I say that because of a comment -- I'm sure made quite innocently -- that someone made about a gallery of the PR outtakes plus some candids and quite a few shots of the non-costumed performers also going through the same rehearsals that I uploaded to my Facebook photography page the next day. The person said she tended to like the "candid" shots better than the posed, and I couldn't help but wonder whether the person didn't understand what a "posed" shot was -- or presumed (because I didn't think it was necessary to edify) that all of the pictures of the costumed cast members were posed.
To me, "posed" means the photographer directed the subjects into a stand-still position for the purpose of creating a certain "look" and optimizing the quality of the image, especially its sharpness. I did none of that; I told the director up front that I preferred to capture the performers in a natural state, including their natural expressions and motions. As I alluded to in the post Sunday, because of the crazy window spot light inside the venue for the Thursday shoot, I wish I really had posed the PR shots that day. But I didn't.
But I also got to wondering whether other people assumed my pictures were posed as well. So I'm here to say, they weren't. Not that there is anything wrong with posed publicity shots; it's just that in the time I've spent doing theatrical photography, I really relish getting natural "looks" and motion. At the same time, I've learned lessons -- like Thursday (and, now that I think of it, also at one of my two shoots last spring at rehearsal for the same theater troupe's production of "The Taming of the Shrew"). And that lesson is: If the lighting is not going to deliver for you in the way you'd like or need, then go to Plan B: pose the shots, and possibly introduce some artificial light.
I took a couple hundred shots over the course of two days of rehearsals last week, and today's post is dedicated to presenting every one of the actual "posed" shots I took; and contrast those with some that were not posed, so you'll hopefully know the difference ... if your'e one of those who wasn't clear on it before!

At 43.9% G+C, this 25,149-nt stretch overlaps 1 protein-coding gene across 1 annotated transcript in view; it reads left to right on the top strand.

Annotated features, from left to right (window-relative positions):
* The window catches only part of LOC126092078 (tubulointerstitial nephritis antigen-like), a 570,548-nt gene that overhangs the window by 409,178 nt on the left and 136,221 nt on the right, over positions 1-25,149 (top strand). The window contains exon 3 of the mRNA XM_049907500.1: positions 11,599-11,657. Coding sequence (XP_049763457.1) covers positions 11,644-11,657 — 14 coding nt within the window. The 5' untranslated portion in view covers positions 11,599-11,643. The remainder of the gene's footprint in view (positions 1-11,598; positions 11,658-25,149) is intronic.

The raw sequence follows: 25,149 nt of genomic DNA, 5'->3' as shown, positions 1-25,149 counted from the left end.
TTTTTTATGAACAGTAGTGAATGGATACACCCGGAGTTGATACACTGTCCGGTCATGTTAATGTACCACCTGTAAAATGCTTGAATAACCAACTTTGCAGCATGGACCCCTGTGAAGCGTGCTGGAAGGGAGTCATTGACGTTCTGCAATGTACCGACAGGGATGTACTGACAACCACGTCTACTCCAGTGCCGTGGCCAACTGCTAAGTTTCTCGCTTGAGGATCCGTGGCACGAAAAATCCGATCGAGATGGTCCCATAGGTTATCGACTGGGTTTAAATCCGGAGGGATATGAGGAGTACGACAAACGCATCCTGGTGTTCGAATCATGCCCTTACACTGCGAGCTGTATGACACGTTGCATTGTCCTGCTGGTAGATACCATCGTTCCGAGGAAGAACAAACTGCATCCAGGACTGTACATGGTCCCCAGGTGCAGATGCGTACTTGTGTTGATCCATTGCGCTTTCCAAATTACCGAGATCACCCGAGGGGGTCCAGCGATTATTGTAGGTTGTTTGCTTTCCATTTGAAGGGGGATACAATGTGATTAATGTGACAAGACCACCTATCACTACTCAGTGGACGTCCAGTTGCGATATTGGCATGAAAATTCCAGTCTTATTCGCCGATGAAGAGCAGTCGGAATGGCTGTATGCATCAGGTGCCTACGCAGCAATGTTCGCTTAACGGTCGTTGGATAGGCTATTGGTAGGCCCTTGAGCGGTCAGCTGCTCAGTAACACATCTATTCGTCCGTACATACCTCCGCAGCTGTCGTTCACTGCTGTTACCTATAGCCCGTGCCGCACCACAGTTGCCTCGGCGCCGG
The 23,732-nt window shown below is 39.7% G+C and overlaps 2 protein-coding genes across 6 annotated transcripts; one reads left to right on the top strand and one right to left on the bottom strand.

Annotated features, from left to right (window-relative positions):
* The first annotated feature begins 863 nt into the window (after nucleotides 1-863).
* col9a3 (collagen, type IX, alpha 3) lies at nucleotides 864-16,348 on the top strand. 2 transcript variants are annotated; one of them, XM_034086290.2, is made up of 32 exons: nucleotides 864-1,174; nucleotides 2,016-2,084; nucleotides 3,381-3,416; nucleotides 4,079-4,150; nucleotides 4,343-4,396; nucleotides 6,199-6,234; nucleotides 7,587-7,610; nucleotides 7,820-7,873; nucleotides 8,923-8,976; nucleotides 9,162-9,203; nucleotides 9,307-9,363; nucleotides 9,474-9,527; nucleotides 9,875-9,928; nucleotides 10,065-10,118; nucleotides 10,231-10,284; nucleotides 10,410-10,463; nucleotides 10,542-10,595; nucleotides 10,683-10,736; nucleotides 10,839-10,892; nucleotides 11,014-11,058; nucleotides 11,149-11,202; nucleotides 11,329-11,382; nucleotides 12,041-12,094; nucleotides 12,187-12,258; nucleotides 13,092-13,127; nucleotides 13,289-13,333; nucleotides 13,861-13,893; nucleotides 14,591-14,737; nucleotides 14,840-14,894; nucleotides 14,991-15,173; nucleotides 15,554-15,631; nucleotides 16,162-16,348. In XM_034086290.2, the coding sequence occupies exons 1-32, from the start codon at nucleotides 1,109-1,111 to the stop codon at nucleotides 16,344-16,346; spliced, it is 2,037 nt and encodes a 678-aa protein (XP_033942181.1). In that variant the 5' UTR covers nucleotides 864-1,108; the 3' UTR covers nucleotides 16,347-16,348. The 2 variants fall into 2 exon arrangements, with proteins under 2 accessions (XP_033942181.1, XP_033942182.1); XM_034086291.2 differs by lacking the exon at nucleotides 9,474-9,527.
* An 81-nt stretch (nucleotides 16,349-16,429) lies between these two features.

So now I throw it back to you. Can you tell which of the photos in this post are posed, and which are not? The answer is pretty easy. The one leading off the post and the first seven below were the performers caught in actual mid-routine and in serious rehearsal. Not posed. Everything below the line of asterisks was posed, but then ... I took those because the performers themselves -- not I -- spontaneously hammed it up during a break, and I felt the shots accurately represented the "fun" atmosphere I sensed at the rehearsal at the time. I did not intend to use any of those for formal publicity purposes.
If you missed Sunday's post, the actors you see here are Susan Yeaw and Stephen Foxworthy, in the lead photo and in several below, who play Titania and Oberon; J.D. Bonitz, who you see immediately below as Puck, the mischievous fairy and servant of Oberon; Gabby Sandefer, who plays Fairy No. 1 (aka Mustardseed); Ashley Chase and Spencer (the first pair of "lovers" below), who play Helena and Demetrius; and Christy Walker and Andy Sturm, who play Hermia and Lysander.
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